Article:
Is Sex in the Media Related to Sexual Behavior Among Teens?

How do teens exposed to a lot versus a little sexual media differ?

Posted Jun 28, 2016

Gone are the days when Lucy and Desi of “I Love Lucy” slept in separate beds. Instead, television shows containing nudity and sexual scenes, such as “Empire," “Scandal,” or “How to Get Away with Murder,” have become more commonplace.  Perhaps it’s not surprising, then, to hear that the amount of sexual content in the media has increased in the 21st century.[1]

Vidmir Raic/Pixabay
Source: Vidmir Raic/Pixabay

In our Growing up with Media study, we found that most youth (47%) are exposed to a LOT of sexual content – they said that many, almost all, or all of at least one type of media they consume depict sexual situations like people kissing, fondling each other, and having sex. Conversely, very few – less than one in ten (8%) – report low exposure to sexual content.

Viewing violent media seems to be associated with violent behavior[2,3] whereas viewing pro-social media is associated with positive behavior.[4] It seems plausible that this relationship could be true for sexual content too, right? Among the 14 to 21-year-old youth in the Growing up with Media study whose media consumption had almost no or no sexual content at all, only 2% had ever had sex. In contrast, among youth who stated that most or all of the media they consume contain sexual content, 60% of them reported sexual activity. Interestingly, the average age of these two groups did not differ. In other words, the reason we’re seeing what we’re seeing is not because older youth are both more likely to consume sexual media and also be sexually active. Sexually active youth who consumed the most sexual media were also less likely to regularly use condoms compared to those who consumed the least amount of sexual content in media. While it’s not clear from this study if we are seeing these trends because youth who have more sex are more likely to seek out sexual material or if it is because sexualized media is causing youth to become more sexually active, there definitely appears to be a relation between the two.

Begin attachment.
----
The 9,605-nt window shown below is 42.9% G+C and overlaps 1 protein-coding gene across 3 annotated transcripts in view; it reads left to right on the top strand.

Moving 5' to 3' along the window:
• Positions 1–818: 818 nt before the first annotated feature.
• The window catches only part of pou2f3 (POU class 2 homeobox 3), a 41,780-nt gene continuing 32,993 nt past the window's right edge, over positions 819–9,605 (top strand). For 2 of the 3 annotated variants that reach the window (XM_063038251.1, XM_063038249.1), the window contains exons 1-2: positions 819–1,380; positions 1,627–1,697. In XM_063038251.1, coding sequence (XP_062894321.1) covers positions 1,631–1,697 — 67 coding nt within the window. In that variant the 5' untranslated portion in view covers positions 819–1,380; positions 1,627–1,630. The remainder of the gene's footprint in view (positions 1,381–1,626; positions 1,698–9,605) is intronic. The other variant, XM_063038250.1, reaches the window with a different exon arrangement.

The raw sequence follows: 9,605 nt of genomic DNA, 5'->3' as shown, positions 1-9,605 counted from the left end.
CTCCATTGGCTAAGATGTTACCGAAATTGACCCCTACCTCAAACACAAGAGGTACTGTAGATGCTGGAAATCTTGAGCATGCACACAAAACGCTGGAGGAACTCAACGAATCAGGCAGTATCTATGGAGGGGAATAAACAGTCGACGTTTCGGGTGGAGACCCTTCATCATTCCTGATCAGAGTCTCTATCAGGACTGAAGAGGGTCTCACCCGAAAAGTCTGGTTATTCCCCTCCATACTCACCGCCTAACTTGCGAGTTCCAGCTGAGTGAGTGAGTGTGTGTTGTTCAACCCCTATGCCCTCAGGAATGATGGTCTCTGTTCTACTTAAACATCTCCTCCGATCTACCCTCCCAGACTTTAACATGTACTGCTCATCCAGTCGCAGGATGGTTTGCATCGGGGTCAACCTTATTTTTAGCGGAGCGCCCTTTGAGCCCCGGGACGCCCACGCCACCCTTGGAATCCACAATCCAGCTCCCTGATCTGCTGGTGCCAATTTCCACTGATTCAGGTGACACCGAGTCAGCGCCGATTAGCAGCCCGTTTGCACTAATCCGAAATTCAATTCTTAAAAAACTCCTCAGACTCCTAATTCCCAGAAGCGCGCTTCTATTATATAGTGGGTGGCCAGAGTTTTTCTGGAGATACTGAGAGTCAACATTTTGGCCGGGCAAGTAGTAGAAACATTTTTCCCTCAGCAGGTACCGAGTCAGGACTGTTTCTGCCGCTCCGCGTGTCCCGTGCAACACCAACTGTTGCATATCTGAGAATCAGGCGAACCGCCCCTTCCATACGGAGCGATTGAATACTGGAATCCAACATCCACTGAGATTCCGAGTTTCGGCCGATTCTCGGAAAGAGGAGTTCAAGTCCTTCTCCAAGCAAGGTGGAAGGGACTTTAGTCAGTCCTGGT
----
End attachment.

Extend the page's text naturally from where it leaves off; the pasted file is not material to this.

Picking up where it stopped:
So, can anything be done about this? Absolutely! We can be more involved in teens’ media consumption, discuss the content with them, and use our conversation as an opportunity to share our healthy values about sex with them. In doing so, not only do we help young people understand the positive and negative aspects of being sexually active as a young person, but we also help them see the differences between themselves and the television characters they are viewing.[5]

This article is based on Ybarra ML, Straburger VC, Mitchell KJ. Sexual media exposure, sexual behavior, and sexual violence victimization in adolescence. Clin Pediatr. 2014;53(13):1239-1247. doi: 10.1177/0009922814538700

Learn more about our research at Center for Innovative Public Health Research.

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Thank you to Dr. Myeshia Price-Feeney and Ms. Emilie Chen for their contributions to this blog.

References:

[1] Ballie R. Study shows a significant increase in sexual content on TV. 2001; http://www.apa.org/monitor/may01/sexualtv.aspx

[2] Bushman B, Huesmann LR. Short-term and long-term effects of violent media on aggression in children and adults. Arch Pediatr Adolesc Med. 2006;160(4):348-352.

[3] Anderson CA, Shibuya A, Ihori N, et al. Violent video game effects on aggression, empathy, and prosocial behavior in Eastern and Western countries: A meta-analytic review. Psychol Bull. 2010;136(2):151-173. doi: 10.1037/a0018251.

[4] Prot S, Gentile DA, Anderson CA, et al. Long-term relations among prosocial-media use, empathy, and prosocial behavior. Psychol Sci. 2014;25(2):358-368. doi: 10.1177/0956797613503854.

[5] Brown JD. Media literacy has potential to improve adolescents’ health. J Adolesc Health. 2006; 39:459-460.